Medical Practices Operating in a Vice That Doesn’t Let Up

side effects obamacare The typical scenario one would view from the medical trenches, secondary to the sequester cuts (with more to come on an annual basis through 2021) is not a pretty scene; not that it ever was. The pressure to get away from the ‘fee for service’ model and adopt the ‘socialistic healthcare’ model, is more than palpable. Ironically, England has recently passed legislation to incorporate privatisation of the NIH, which has the country up in arms. Are we going backwards?

In England, parliament realizes that socialized medicine is too expensive for their budgets and now looking for private bidding of contracts in order to better manage healthcare costs. England’s public does not like the changes, which is expected as they are used to their current system which has been in place for sometime. The US is at the opposite end of the pendulum from England and moving away from privatization and giving the government more power in managing our healthcare system. The socialized diagnostic codes that the healthcare system is being forced to change to, which places us on the same coding system as socialistic medicine countries around the world, will be updating to a newer version soon, therefore, the US will be behind with foreseeable changes right at the start of implementation. Who has fallen into the rabbit hole now? The government and its consequent layers of changes/regulations is so fixated on pushing ahead that the big picture has become clouded.

The providers have moved to the bottom of the totem pole and are floundering with all the demands and nothing but bleak outlooks of the future. Rising costs of supplies/staffing/insurance, less payment for services, mandated electronic health records and more and more regulations which are to the point of choking a normal person. If we took all these changes and applied them accordingly to congress, senate and the governing body, what do you think would happen? Would there be smooth sailing while they still tried to do their jobs in addition to dealing with the complete remake of their industry? How would they like taking money from their personal pockets to keep their industry afloat? How about a direct line from the public to the governing bodies? How would they deal with the constant barrage of complaints in addition to making changes and  in addition to trying to care for the public’s’ healthcare needs?

Has anyone ever considered putting a price freeze on supplies, services and salaries so that all the issues of sequestration, EHR, as well as new demands and regulations can settle out, thus allowing for development of logical and/or thought out changes  (not just acute or emergent for survival purposes) at the trench levels and not from those indirectly involved? How about allowing the medical personnel tax credit for the care they give away on a regular basis to those not being able to afford care? There is absolutely no consideration and hasn’t ever been, tax credit for free care from the government, to those who have provided such services. Why is the industry being turned upside down instead of taking one issue at a time and making it better vs re-inventing the wheel with no guarantee it will be any better?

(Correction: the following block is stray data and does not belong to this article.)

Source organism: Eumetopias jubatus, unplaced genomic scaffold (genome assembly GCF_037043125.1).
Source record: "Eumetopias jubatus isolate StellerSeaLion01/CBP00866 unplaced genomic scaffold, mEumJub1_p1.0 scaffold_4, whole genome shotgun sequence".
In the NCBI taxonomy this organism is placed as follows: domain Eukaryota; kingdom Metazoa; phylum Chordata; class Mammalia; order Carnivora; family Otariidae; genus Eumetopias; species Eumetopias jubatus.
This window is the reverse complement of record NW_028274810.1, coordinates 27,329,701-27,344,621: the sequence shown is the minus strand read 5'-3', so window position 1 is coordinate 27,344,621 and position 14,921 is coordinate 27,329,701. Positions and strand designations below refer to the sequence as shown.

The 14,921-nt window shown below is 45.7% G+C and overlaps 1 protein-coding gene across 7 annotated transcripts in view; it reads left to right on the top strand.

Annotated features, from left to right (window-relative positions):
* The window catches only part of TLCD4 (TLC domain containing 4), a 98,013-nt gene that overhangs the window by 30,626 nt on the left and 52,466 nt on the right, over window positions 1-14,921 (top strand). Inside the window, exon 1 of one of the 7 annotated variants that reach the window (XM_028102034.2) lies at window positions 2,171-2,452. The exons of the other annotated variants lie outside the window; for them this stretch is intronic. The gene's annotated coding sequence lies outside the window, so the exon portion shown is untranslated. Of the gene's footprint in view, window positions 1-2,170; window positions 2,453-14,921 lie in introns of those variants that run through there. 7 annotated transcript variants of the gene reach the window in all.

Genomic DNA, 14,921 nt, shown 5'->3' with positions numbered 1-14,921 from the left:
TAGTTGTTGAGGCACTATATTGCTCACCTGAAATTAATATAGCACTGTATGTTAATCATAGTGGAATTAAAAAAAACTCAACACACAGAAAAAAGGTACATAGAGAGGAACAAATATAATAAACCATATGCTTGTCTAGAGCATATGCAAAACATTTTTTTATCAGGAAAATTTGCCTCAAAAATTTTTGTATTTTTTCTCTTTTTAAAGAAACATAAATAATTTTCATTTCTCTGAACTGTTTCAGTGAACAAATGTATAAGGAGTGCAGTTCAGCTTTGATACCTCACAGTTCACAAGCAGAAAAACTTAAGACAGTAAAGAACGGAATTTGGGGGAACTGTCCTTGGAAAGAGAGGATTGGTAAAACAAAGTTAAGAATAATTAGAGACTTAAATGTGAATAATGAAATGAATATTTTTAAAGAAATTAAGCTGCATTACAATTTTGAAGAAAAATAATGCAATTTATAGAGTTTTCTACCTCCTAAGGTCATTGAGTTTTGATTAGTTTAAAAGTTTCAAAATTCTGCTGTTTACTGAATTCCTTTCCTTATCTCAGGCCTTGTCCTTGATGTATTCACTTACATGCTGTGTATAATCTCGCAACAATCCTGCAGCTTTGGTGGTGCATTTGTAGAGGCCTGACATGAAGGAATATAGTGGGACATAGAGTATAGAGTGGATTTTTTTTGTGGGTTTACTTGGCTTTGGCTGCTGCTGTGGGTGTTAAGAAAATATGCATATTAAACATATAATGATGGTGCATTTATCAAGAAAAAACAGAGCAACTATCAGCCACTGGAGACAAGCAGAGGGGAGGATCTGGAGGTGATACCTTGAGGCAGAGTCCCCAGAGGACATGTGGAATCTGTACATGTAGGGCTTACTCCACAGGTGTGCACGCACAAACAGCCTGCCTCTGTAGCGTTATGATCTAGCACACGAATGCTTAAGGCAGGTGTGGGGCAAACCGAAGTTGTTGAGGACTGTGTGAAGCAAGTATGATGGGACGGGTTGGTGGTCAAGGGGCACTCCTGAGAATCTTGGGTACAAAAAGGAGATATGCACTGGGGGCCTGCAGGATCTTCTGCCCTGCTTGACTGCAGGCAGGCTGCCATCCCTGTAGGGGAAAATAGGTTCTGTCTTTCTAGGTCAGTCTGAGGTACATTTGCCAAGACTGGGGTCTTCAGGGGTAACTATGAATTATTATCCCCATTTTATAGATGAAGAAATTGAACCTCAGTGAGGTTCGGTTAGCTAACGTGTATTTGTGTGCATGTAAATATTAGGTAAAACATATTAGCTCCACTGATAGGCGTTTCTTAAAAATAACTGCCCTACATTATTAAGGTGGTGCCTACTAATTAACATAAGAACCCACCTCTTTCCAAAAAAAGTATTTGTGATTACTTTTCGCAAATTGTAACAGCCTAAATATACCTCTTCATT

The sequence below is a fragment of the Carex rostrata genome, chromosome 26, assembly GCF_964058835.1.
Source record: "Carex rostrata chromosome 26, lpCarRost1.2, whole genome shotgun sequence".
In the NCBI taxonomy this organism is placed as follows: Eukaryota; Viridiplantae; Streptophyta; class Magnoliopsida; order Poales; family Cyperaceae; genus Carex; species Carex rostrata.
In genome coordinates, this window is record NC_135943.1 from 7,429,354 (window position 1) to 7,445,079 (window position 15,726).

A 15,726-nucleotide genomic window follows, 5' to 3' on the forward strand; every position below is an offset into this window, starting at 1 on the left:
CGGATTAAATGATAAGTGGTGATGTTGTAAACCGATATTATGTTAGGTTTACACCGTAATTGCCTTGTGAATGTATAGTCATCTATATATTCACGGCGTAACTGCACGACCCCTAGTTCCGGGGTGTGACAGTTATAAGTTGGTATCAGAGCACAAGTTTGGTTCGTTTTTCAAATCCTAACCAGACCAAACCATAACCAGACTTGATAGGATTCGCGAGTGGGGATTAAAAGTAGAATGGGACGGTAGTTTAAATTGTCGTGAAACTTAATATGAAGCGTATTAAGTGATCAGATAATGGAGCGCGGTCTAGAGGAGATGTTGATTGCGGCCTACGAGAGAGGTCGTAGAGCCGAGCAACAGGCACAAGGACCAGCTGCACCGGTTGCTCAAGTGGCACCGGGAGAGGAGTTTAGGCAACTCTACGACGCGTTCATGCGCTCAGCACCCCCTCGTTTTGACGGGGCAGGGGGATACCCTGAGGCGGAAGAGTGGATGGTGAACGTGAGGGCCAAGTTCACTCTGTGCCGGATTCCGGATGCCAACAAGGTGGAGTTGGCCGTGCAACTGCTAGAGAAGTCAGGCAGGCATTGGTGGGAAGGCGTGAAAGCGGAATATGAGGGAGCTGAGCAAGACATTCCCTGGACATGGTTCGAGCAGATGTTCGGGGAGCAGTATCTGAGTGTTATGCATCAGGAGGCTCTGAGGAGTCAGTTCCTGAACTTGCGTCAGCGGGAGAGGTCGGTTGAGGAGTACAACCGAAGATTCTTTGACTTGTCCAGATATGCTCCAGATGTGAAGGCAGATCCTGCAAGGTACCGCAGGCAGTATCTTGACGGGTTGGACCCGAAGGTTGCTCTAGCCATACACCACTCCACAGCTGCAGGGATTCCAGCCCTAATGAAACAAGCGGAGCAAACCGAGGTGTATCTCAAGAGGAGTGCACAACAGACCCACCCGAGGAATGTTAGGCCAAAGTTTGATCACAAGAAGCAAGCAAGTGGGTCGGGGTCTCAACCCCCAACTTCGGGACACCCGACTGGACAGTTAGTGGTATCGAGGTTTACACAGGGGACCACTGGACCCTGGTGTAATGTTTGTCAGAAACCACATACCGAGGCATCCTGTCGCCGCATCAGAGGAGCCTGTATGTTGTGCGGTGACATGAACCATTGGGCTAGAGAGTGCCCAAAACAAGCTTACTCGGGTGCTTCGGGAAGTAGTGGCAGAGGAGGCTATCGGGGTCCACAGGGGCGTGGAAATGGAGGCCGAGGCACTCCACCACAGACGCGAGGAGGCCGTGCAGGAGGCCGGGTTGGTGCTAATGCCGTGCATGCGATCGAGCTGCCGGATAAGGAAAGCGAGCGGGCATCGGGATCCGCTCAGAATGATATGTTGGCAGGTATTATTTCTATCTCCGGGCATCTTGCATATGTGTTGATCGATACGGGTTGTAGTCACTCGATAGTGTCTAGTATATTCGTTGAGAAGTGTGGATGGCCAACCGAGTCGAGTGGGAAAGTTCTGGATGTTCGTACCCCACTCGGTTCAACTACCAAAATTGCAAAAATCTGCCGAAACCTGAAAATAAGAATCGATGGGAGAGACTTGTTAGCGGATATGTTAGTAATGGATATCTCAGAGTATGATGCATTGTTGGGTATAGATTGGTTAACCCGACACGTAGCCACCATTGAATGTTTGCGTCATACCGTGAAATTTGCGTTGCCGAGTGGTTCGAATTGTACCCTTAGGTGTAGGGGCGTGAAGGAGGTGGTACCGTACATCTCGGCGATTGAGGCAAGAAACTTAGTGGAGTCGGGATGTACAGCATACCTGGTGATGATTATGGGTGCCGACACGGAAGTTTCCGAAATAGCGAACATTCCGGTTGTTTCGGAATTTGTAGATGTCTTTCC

The practices/healthcare bodies I have been in contact with are all perplexed on how to handle the ‘beyond common sense demands’ placed on them by the government. They’re financially unable to hire more help to handle the burdens,  putting in the mandated, costly electronic health records (many different software programs from many vendors with consequent linking issues) which they are finding is very expensive to run, has many more problems taking far more time than paper charts and communication with other personnel via phone, as used in the past. All of these methods of communication still require human interaction, which isn’t perfect and is now being taxed with the need for additional skill levels and higher salaries with no monies available to allow this.

When healthcare records are inaccessible for whatever the reason, the medical personnel caring for people still have to order tests etc in order to make appropriate diagnosis as well as protect themselves from potential frivolous lawsuits. Torte reform would be a nice solution for helping to contain rising malpractice insurance and claims but the chances of that happening is like finding a needle in a haystack. Look at how many attorneys are employed within the governing bodies. Is no one looking at other cause and effects linked to the big picture? When will the finger-pointing stop and all involved step up to the plate and make ‘real’ team decisions?

There are a lot of questions and will be for some time. Where is hope for those in the healthcare industry who are in a state of chaos? The issues are so complex that the public doesn’t have a clue and won’t until they are personally affected. That day will come. I truly hope that everyone realizes that healthcare as we knew it is ceasing to exist and regulations are now in place that will raise hurdles that were not there before. In my opinion,  ‘numbers or the bottom line’ are now more important than people, so not sure as to whether or not the people’s voice can undo the expected damages to come. Now is a Great Time to incorporate prevention into you and your families’ lifestyles, if you haven’t already. I just hope that healthcare personnel will be able to shoulder the burdens, rather than choosing to leave the profession which has lost its primary goal of managing healthcare, to the non medically licensed government.



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